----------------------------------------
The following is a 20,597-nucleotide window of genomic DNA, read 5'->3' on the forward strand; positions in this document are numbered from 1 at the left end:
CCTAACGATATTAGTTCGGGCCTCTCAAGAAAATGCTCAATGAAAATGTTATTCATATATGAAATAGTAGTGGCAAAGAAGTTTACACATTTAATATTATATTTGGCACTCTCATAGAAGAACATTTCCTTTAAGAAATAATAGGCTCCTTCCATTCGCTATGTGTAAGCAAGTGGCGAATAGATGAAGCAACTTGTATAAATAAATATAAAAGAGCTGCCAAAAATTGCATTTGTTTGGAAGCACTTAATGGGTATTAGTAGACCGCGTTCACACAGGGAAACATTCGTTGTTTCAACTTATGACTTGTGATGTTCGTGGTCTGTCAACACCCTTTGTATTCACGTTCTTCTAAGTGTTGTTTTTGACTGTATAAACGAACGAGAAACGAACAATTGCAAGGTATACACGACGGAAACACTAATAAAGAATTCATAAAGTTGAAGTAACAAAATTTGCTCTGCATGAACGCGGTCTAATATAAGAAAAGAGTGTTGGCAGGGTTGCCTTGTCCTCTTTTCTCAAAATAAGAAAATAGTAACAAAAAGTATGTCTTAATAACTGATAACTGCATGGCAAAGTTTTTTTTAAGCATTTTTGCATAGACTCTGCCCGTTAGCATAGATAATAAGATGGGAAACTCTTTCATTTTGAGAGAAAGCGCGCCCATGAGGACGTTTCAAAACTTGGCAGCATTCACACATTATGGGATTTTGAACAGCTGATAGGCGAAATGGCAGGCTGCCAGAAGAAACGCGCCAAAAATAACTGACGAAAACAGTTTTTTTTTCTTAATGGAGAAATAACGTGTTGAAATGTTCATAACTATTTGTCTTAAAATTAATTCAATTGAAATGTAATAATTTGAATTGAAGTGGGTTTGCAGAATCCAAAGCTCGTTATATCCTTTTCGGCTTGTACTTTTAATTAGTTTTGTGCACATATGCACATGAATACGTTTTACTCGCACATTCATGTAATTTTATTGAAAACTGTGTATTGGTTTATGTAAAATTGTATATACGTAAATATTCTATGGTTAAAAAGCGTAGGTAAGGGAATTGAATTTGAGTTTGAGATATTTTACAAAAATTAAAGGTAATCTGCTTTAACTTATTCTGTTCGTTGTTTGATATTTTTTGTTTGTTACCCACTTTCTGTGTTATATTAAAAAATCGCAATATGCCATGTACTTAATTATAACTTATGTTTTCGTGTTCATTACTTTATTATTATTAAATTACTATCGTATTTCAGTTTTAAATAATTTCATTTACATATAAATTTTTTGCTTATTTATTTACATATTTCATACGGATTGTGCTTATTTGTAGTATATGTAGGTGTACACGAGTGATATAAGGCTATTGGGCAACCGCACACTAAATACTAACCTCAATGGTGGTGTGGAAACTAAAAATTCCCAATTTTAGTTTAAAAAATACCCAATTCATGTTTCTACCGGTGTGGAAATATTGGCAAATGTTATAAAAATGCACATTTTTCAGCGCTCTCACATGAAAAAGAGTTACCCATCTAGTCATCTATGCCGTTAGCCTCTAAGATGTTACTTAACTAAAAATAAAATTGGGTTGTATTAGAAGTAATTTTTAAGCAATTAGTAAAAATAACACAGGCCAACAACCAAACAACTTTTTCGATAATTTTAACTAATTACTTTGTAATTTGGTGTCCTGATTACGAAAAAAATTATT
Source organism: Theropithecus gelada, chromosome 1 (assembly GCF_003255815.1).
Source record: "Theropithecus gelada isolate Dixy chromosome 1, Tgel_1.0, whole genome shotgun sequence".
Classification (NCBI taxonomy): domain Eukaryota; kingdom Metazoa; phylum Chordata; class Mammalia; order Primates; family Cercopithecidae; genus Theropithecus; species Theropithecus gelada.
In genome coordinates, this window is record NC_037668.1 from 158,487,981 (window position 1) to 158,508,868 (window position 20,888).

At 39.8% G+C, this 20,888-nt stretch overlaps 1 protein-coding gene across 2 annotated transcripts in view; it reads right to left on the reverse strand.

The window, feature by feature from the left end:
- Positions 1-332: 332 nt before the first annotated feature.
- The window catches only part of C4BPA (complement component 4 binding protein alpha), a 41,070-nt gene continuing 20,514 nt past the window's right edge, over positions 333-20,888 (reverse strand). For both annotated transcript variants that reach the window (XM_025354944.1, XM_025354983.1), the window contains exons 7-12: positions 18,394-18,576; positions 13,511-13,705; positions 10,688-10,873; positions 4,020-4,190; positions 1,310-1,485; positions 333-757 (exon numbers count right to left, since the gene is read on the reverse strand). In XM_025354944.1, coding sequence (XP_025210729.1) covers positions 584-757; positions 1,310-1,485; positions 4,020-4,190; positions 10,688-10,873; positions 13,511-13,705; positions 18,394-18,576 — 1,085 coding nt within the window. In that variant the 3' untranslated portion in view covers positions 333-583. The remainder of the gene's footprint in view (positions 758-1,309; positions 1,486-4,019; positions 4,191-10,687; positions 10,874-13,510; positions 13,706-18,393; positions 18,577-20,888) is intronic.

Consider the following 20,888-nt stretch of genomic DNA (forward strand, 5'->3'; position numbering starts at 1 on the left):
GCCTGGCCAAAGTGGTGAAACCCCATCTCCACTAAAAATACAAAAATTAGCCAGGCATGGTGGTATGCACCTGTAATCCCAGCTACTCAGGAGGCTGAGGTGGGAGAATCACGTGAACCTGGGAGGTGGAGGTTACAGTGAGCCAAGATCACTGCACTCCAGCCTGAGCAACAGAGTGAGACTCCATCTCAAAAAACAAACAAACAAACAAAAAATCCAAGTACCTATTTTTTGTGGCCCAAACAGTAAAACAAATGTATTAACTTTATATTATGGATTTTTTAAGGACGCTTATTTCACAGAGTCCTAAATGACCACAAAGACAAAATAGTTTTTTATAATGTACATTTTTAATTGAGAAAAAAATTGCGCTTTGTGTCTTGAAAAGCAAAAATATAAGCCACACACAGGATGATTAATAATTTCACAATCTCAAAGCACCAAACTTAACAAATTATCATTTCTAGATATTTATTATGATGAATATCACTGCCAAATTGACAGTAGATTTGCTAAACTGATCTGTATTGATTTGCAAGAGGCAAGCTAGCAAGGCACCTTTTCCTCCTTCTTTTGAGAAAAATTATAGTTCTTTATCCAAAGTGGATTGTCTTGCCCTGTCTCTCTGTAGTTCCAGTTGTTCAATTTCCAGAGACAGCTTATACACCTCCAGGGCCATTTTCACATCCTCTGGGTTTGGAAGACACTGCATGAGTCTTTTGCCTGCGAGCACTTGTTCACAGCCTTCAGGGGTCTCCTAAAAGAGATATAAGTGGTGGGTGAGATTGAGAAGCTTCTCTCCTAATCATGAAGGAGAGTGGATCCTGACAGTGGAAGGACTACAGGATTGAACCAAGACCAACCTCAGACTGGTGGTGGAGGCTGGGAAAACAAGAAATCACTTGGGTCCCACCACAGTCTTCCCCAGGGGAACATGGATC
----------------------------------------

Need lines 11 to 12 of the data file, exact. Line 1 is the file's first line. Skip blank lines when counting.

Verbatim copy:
Consider the following 20,888-nt stretch of genomic DNA (forward strand, 5'->3'; position numbering starts at 1 on the left):
GCCTGGCCAAAGTGGTGAAACCCCATCTCCACTAAAAATACAAAAATTAGCCAGGCATGGTGGTATGCACCTGTAATCCCAGCTACTCAGGAGGCTGAGGTGGGAGAATCACGTGAACCTGGGAGGTGGAGGTTACAGTGAGCCAAGATCACTGCACTCCAGCCTGAGCAACAGAGTGAGACTCCATCTCAAAAAACAAACAAACAAACAAAAAATCCAAGTACCTATTTTTTGTGGCCCAAACAGTAAAACAAATGTATTAACTTTATATTATGGATTTTTTAAGGACGCTTATTTCACAGAGTCCTAAATGACCACAAAGACAAAATAGTTTTTTATAATGTACATTTTTAATTGAGAAAAAAATTGCGCTTTGTGTCTTGAAAAGCAAAAATATAAGCCACACACAGGATGATTAATAATTTCACAATCTCAAAGCACCAAACTTAACAAATTATCATTTCTAGATATTTATTATGATGAATATCACTGCCAAATTGACAGTAGATTTGCTAAACTGATCTGTATTGATTTGCAAGAGGCAAGCTAGCAAGGCACCTTTTCCTCCTTCTTTTGAGAAAAATTATAGTTCTTTATCCAAAGTGGATTGTCTTGCCCTGTCTCTCTGTAGTTCCAGTTGTTCAATTTCCAGAGACAGCTTATACACCTCCAGGGCCATTTTCACATCCTCTGGGTTTGGAAGACACTGCATGAGTCTTTTGCCTGCGAGCACTTGTTCACAGCCTTCAGGGGTCTCCTAAAAGAGATATAAGTGGTGGGTGAGATTGAGAAGCTTCTCTCCTAATCATGAAGGAGAGTGGATCCTGACAGTGGAAGGACTACAGGATTGAACCAAGACCAACCTCAGACTGGTGGTGGAGGCTGGGAAAACAAGAAATCACTTGGGTCCCACCACAGTCTTCCCCAGGGGAACATGGATC